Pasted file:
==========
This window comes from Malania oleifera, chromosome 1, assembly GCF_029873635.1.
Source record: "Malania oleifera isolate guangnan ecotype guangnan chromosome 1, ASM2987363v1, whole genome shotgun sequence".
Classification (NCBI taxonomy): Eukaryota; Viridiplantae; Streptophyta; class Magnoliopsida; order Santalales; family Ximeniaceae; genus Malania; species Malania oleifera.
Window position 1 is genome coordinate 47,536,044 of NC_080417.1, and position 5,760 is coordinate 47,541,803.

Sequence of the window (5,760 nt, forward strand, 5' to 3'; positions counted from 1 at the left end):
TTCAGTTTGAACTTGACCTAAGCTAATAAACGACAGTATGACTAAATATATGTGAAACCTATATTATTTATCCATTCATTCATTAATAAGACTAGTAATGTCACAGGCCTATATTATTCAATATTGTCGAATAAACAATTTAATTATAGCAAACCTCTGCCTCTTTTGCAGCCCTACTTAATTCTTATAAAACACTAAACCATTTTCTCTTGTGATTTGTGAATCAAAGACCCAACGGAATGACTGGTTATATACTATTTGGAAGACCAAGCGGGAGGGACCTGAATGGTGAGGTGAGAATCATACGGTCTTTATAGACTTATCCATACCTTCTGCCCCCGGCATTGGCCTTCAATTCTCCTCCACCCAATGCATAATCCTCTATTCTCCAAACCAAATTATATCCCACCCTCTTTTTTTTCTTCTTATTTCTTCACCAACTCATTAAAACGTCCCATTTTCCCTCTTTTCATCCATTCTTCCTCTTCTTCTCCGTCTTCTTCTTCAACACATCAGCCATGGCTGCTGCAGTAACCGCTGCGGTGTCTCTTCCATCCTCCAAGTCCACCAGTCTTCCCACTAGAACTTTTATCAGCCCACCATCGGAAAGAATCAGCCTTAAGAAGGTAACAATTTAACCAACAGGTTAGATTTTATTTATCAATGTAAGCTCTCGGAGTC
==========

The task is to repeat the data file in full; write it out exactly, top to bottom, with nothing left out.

This window comes from Malania oleifera, chromosome 1, assembly GCF_029873635.1.
Source record: "Malania oleifera isolate guangnan ecotype guangnan chromosome 1, ASM2987363v1, whole genome shotgun sequence".
Classification (NCBI taxonomy): Eukaryota; Viridiplantae; Streptophyta; class Magnoliopsida; order Santalales; family Ximeniaceae; genus Malania; species Malania oleifera.
Window position 1 is genome coordinate 47,536,044 of NC_080417.1, and position 5,760 is coordinate 47,541,803.

Sequence of the window (5,760 nt, forward strand, 5' to 3'; positions counted from 1 at the left end):
TTCAGTTTGAACTTGACCTAAGCTAATAAACGACAGTATGACTAAATATATGTGAAACCTATATTATTTATCCATTCATTCATTAATAAGACTAGTAATGTCACAGGCCTATATTATTCAATATTGTCGAATAAACAATTTAATTATAGCAAACCTCTGCCTCTTTTGCAGCCCTACTTAATTCTTATAAAACACTAAACCATTTTCTCTTGTGATTTGTGAATCAAAGACCCAACGGAATGACTGGTTATATACTATTTGGAAGACCAAGCGGGAGGGACCTGAATGGTGAGGTGAGAATCATACGGTCTTTATAGACTTATCCATACCTTCTGCCCCCGGCATTGGCCTTCAATTCTCCTCCACCCAATGCATAATCCTCTATTCTCCAAACCAAATTATATCCCACCCTCTTTTTTTTCTTCTTATTTCTTCACCAACTCATTAAAACGTCCCATTTTCCCTCTTTTCATCCATTCTTCCTCTTCTTCTCCGTCTTCTTCTTCAACACATCAGCCATGGCTGCTGCAGTAACCGCTGCGGTGTCTCTTCCATCCTCCAAGTCCACCAGTCTTCCCACTAGAACTTTTATCAGCCCACCATCGGAAAGAATCAGCCTTAAGAAGGTAACAATTTAACCAACAGGTTAGATTTTATTTATCAATGTAAGCTCTCGGAGTC